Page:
The "Orca" isn't big enough for a Great White, much less a whale.

uno's picture

and by catch you mean watch trannie porn at work

Bicycle Repairman's picture

Memo to Mr Lawsky:

Please avoid the following:

-  Small airplanes

-  Hot tubs

-  Long walks alone in the woods

-  Armed security guards

-  Slow drives thru Dallas



Intoxicologist's picture

Riding in automobiles

Movie theatres

Temples in Wisconsin



Being in crowds

Being alone

Sheesh, this world is depressing me lately....

Jlmadyson's picture

Yea ain't this a bunch of corrupt BS.

More whistle blowing please.

Precious's picture

What's wrong with you people? 

Now give it BACK !

_underscore's picture

Presumably the Fed & the other regulatory agencies were miffed because the SCB investigation was/is ongoing & the NY regulator jumped the gun somewhat - quite understandable, if, as implied, all parties, including SCB, were working in concert over the alleged transgressions & their legality or otherwise.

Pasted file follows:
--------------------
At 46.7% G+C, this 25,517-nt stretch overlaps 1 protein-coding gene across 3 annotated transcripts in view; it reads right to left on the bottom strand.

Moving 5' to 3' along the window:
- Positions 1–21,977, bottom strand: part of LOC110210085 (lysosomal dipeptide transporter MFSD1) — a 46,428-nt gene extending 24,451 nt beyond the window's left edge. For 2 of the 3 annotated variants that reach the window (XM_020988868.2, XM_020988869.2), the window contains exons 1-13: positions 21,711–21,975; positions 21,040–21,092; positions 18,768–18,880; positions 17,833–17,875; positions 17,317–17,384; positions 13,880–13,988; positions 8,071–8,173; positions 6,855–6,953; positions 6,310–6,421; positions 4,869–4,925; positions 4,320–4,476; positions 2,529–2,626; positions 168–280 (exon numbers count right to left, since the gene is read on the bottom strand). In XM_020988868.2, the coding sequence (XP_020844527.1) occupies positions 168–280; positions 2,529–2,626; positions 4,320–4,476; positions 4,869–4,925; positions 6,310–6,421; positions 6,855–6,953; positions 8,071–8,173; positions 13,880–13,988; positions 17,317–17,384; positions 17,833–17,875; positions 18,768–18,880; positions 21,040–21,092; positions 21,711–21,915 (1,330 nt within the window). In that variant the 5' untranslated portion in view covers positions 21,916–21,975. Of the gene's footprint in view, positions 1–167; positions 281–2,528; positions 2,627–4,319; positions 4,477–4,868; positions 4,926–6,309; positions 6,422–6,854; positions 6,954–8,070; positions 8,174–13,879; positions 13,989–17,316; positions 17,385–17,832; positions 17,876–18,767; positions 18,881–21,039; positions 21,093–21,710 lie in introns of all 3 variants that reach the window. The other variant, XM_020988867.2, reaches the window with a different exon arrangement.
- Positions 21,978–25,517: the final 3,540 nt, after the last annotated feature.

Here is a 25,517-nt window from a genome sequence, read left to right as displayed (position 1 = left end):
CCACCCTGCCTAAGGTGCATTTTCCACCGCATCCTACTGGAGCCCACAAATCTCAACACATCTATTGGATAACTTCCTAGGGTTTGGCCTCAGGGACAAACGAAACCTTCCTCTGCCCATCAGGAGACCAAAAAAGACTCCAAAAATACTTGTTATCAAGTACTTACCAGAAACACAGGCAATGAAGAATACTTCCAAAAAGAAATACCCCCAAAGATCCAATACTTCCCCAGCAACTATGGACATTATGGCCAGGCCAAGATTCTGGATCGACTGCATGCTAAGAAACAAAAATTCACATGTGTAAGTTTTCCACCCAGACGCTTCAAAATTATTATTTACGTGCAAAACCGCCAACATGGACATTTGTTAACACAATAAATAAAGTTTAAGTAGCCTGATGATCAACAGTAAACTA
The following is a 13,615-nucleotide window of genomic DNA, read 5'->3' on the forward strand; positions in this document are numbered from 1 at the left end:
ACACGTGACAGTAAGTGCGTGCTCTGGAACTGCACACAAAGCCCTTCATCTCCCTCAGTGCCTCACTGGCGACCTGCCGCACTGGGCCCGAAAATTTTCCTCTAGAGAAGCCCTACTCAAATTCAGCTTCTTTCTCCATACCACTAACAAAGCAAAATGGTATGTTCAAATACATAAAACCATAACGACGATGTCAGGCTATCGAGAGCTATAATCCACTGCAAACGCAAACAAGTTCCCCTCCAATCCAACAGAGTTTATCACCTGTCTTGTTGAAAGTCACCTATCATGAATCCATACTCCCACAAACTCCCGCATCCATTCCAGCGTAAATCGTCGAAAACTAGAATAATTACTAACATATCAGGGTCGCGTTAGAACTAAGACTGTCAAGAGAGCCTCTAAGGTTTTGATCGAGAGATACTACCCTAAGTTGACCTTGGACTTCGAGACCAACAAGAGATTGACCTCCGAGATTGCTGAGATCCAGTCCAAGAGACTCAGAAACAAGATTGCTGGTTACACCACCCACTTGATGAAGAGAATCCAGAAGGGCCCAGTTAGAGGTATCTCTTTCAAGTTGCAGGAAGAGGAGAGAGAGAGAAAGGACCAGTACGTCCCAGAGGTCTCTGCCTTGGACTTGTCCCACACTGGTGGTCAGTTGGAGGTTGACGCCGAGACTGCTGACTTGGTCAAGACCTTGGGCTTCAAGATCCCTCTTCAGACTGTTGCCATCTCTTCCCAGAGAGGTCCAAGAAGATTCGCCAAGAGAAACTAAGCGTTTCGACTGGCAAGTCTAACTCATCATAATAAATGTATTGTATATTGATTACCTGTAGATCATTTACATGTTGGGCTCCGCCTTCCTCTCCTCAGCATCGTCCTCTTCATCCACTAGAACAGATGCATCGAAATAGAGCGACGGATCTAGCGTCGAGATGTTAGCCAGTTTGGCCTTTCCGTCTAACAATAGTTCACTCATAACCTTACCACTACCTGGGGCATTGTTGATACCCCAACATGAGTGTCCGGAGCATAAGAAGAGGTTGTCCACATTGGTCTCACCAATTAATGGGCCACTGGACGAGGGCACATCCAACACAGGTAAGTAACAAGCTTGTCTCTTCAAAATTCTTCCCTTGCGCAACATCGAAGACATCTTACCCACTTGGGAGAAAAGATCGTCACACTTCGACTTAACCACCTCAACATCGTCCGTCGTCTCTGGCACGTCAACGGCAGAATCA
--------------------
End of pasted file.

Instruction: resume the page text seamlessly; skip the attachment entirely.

Another point is that these are current allegations are not tested or answered to (I believe SBC gets an opportunity on Augsit 16th), and meanwhile their SP has been severly impacted. Surely (even if they are evnetually shown to have trangressed) financially damaging allegations before due process is a bit unfair? Compare & contrast a person in a criminal investigation having an investigating agency state they were giulty before due process.

I believe SCB have disputed the $250B figure & say it relates to only about 0.0.1% of their Iranian transactions (or about £14M in total) - and even these it says it was seeking clarification on & co-operating with the regulatory bodies on.

I don't know if SCB are 'guilty' or not - but neither do any of the media commentators (or, I suspect, do the regulators yet without a full legal test/challenge) or posters here.

Don't suppose this logical approach will go down well, seems there's a hanging jury already been appointed.


engineertheeconomy's picture

It's fun to fight over Monopoly Money, and who gets to press the "print" button on the copy machine...